An appeal by Tilley from the decision of the Law Society of Newfoundland and Labrador (“Law Society”) dismissing Tilley’s complaint against a lawyer was allowed where the court held that the Law Society failed to examine whether the lawyer had owed a duty to Tilley as a member of the public and whether special considerations applied where the lawyer had a personal interest in the transaction at issue

25. January 2011 0

Administrative law – Decisions of administrative tribunals – Law Societies – Investigations – Barristers and solicitors – Disciplinary proceedings – Professional misconduct – Public interest – Judicial review – Standard of review – Reasonableness simpliciter

Tilley v. Law Society of Newfoundland and Labrador, [2010] N.J. No. 381, 2010 NLTD 187, Newfoundland and Labrador Supreme Court, December 8, 2010, A.E. Faour J.

Tilley complained to the Law Society concerning the conduct of the solicitor who acted for the vendor in a transaction in which Tilley was the purchaser. The deal fell through and the next day Tilley became aware that the sale was completed in the conveyance to a company in which the lawyer had a personal interest. Leading up to the failure of the transaction there had been three extensions of the deadline for closing while certain title issues were worked on. In the end, Tilley was not prepared to close with what the lawyer had provided on title and the deal fell through.

The Law Society’s investigation initially involved an examination of documents related to the transaction and a response from the lawyer. The lawyer’s client refused to waive solicitor/client privilege but indicated that he felt the transaction failed for the valid reason of the issue with the title. The Complaints Authorization Committee (the “Committee”) of the Law Society concluded there was insufficient evidence to make a finding against the lawyer and dismissed the complaint. Tilley appealed to the court under the Law Society Act, 1999, S.N.L. 1999, c. L-9.1.

The court held that the applicable standard of review was reasonableness noting that a fair degree of deference had to be given to the deliberation and decision of the Committee citing Spurrell v. Newfoundland (Human Rights Commission), 2003 NLSCTD 28. The court noted that the Committee has a broad discretion and, absent some flaw in its process, the court ought not to intervene with its decision.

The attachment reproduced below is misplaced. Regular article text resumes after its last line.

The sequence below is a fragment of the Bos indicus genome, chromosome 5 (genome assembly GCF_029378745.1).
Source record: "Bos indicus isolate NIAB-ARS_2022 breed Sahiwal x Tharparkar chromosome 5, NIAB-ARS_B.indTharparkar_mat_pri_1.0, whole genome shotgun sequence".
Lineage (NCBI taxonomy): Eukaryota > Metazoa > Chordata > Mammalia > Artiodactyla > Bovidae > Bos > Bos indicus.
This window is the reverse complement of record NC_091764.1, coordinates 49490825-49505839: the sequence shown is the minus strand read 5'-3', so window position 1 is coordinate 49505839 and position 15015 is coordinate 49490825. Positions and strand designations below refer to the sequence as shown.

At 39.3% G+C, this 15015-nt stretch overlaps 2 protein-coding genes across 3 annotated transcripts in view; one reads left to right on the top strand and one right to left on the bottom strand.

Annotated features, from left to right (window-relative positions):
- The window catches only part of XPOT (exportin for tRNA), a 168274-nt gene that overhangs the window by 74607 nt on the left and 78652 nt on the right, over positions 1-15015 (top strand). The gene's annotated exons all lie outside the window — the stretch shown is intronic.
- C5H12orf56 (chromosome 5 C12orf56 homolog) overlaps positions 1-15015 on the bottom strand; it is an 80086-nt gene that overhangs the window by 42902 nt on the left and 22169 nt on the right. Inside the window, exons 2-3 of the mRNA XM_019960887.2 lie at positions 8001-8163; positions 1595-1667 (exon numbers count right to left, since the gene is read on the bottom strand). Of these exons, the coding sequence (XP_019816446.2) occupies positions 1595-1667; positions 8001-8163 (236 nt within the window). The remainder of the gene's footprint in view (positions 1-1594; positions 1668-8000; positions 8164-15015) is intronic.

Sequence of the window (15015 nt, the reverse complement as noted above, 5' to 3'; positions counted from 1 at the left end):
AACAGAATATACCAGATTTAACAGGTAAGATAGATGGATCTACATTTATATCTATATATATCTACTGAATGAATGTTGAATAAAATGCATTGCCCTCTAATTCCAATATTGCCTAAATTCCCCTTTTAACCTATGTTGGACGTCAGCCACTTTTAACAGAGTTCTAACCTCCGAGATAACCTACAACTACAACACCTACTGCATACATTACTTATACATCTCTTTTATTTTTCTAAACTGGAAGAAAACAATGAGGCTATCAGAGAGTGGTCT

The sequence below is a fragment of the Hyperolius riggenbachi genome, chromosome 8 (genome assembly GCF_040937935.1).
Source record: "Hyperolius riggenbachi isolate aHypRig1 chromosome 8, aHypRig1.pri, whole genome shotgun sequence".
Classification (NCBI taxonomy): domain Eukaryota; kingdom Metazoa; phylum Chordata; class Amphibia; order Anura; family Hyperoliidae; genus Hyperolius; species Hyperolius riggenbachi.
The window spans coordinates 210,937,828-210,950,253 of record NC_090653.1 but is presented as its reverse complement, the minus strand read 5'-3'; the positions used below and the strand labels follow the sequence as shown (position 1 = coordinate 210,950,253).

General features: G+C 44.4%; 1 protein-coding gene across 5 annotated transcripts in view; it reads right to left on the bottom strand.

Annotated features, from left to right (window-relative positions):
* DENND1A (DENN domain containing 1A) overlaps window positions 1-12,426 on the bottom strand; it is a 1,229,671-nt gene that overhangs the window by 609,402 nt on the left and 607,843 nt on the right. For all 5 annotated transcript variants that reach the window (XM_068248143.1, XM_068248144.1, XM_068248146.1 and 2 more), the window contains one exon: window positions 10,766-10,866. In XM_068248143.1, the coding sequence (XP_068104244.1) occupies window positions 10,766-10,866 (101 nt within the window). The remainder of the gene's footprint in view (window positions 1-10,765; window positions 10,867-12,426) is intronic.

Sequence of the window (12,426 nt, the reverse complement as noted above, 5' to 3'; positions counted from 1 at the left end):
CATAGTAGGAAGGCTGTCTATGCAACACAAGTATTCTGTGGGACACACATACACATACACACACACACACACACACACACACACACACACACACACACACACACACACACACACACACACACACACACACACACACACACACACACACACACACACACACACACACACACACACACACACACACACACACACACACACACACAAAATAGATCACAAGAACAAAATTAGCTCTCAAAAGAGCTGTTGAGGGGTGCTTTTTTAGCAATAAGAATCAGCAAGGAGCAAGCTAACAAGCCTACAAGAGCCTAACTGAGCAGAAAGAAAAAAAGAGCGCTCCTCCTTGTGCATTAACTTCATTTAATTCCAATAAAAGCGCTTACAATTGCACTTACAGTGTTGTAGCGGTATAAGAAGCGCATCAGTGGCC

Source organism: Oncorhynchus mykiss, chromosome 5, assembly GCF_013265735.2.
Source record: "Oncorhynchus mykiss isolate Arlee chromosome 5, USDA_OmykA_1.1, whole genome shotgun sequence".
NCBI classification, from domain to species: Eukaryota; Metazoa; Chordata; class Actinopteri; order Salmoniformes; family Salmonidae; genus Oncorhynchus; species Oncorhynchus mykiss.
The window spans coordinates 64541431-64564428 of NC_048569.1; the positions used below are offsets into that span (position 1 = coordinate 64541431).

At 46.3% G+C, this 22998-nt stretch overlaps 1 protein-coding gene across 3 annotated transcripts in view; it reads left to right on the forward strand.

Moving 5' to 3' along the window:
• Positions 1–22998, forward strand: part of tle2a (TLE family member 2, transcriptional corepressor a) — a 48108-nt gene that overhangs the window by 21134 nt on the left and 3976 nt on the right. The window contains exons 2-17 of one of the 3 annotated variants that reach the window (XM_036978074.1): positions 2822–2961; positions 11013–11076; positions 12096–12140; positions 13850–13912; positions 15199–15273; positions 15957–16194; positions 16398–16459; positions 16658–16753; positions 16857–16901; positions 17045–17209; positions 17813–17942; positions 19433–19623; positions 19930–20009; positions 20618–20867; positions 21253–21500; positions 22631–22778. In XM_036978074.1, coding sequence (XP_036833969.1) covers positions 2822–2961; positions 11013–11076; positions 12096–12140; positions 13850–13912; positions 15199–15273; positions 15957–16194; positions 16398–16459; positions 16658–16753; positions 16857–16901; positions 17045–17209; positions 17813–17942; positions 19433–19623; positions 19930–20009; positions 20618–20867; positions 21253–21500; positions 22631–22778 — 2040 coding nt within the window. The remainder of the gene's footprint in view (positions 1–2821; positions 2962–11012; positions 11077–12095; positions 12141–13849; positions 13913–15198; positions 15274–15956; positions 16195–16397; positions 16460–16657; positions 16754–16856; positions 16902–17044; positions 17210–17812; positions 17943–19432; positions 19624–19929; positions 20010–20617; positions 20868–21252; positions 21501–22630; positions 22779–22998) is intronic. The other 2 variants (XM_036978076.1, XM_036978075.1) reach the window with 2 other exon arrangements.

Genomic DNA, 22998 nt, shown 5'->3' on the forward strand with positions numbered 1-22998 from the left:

Turning to the complaint, the court noted that Tilley’s complaint was about a lawyer’s ethical behaviour and was not about whether the lawyer had fulfilled a duty to a client as the lawyer at issue was not Tilley’s lawyer. However, the Committee was charged to determine whether the allegation had sufficient merit to warrant referral to the Discipline Committee. The court noted that Tilley’s complaint arose from the lawyer’s failure to complete the transaction in circumstances where Tilley, as a member of the public, saw a result involving a member of the Law Society benefiting personally from Tilley’s losing the transaction. The court noted that these were serious matters and reflected on the profession as a whole and the confidence of the public in the ethical treatment of legal transactions. The Committee erred in focusing solely upon its assessment of whether the lawyer’s duty to his client was met. In its decision, the Committee did not address the complaint before it and failed to examine whether the lawyer owed a duty to the complainant as a member of the public and whether special considerations applied where the lawyer had a personal interest. These were core elements of the complaint and the failure to address them was unreasonable.

In the result, Tilley’s appeal was allowed and the complaint was remitted back to the Complaints Authorization Committee for reconsideration.

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